Earlier this week we collected some cardboard tubes, some narrow and some very wide. It was a pretty exciting moment for many of the children. After some discussions about how we could use these tubes we took advantage of Sam's dad Nigel, asking him to screw some hooks into the ceiling for us so that the tubes could be suspended down for marble tracks.
This truly captured the children's imagination, and all week this area has been a hive of activity.
The idea of sending a projectile down a tube has captured the attention of almost all the children at some point over the week, a great way to explore cause and effect and experience gravity and force.
A variety of objects have been fed down the tubes ranging from ping pong balls, cars, wooden people, and a koosh ball, however it was discovered that the marbles were definitely the most successful object.
As the play has developed, so too have the roles of the children. Some are natural gatherers, dashing around to collect the scattered marbles, whilst others took on the responsibility of making traps to try to catch the marbles as they shot out the end.
Negotiation, patience and turn taking skills have also been tested and developed as the children practised social skills in order to play successfully and co-operatively.
As the week has progressed and the tubes have been further experimented with, being placed at different heights, sometimes even needing the large step ladder to access them, we have considered with the children what else we can do with the tubes? Today's idea was to make a smaller scale marble run. Looking online for some ideas we printed off some plans to work by.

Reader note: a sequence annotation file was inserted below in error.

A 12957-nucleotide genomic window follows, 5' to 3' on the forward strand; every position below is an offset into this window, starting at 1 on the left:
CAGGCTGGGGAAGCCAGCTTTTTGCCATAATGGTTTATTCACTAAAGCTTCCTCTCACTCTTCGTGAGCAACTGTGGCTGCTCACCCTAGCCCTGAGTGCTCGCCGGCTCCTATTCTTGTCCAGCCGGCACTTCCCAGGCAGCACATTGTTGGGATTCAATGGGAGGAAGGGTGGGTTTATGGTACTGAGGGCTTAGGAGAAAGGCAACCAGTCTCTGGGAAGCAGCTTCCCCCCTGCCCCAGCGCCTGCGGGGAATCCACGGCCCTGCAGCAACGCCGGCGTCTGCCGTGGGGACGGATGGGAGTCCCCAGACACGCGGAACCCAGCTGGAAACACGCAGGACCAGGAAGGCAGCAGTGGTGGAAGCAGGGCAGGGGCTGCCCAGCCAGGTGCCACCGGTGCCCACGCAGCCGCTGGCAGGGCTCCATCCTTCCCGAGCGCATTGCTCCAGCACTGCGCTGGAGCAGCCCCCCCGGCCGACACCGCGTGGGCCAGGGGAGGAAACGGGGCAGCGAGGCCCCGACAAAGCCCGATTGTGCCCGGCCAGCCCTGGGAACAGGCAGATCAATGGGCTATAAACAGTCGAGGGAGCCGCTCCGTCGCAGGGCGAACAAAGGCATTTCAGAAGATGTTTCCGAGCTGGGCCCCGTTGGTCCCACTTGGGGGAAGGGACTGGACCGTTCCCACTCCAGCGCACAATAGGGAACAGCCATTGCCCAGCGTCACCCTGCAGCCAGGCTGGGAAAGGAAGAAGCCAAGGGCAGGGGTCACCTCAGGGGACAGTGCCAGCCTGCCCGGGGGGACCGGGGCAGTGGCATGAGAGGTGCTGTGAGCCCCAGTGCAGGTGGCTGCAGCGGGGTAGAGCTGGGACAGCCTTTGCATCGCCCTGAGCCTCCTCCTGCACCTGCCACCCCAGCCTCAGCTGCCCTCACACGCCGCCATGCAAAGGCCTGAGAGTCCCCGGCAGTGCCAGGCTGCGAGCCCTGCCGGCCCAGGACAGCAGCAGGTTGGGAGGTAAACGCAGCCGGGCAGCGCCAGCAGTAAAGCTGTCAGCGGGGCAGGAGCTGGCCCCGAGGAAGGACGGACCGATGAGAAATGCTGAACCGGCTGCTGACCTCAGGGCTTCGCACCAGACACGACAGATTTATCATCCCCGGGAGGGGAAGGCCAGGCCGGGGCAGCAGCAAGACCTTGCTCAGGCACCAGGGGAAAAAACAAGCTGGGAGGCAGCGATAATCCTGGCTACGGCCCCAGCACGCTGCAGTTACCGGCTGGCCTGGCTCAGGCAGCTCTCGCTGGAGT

'Experiencing technological practice: The process starts with a desire to do something (intentionality), and involves the planning (what to do, how to do it, what do we need, how much time, materials, expertise do we have), the making of the product/system and an evaluation of how well the final outcome meets our initial expectations.'
'An important area of teacher involvement in technological practice is in the planning stage. Pertinent questioning by teachers allows children to crystalize their ideas' (B. Mawson)
Experiencing conceptual (minds on) and procedural (hands on) knowledge assists in success.
Working in small groups we experienced lots of trial and error, along with some some fantastic problem-solving as we thought about where to put the tubes so that the marbles could successfully travel down the run.
Although we may have initially designed this structure with marbles in mind, the creative minds of the children soon meant we had cars, large glass beads and many other interesting objects speeding along the run.
I particularly loved this idea of hot glueing a cork to the top of a pipe to stop the marble flying off the end as it careered down the tube.
What other concepts will be explored next with the pipes?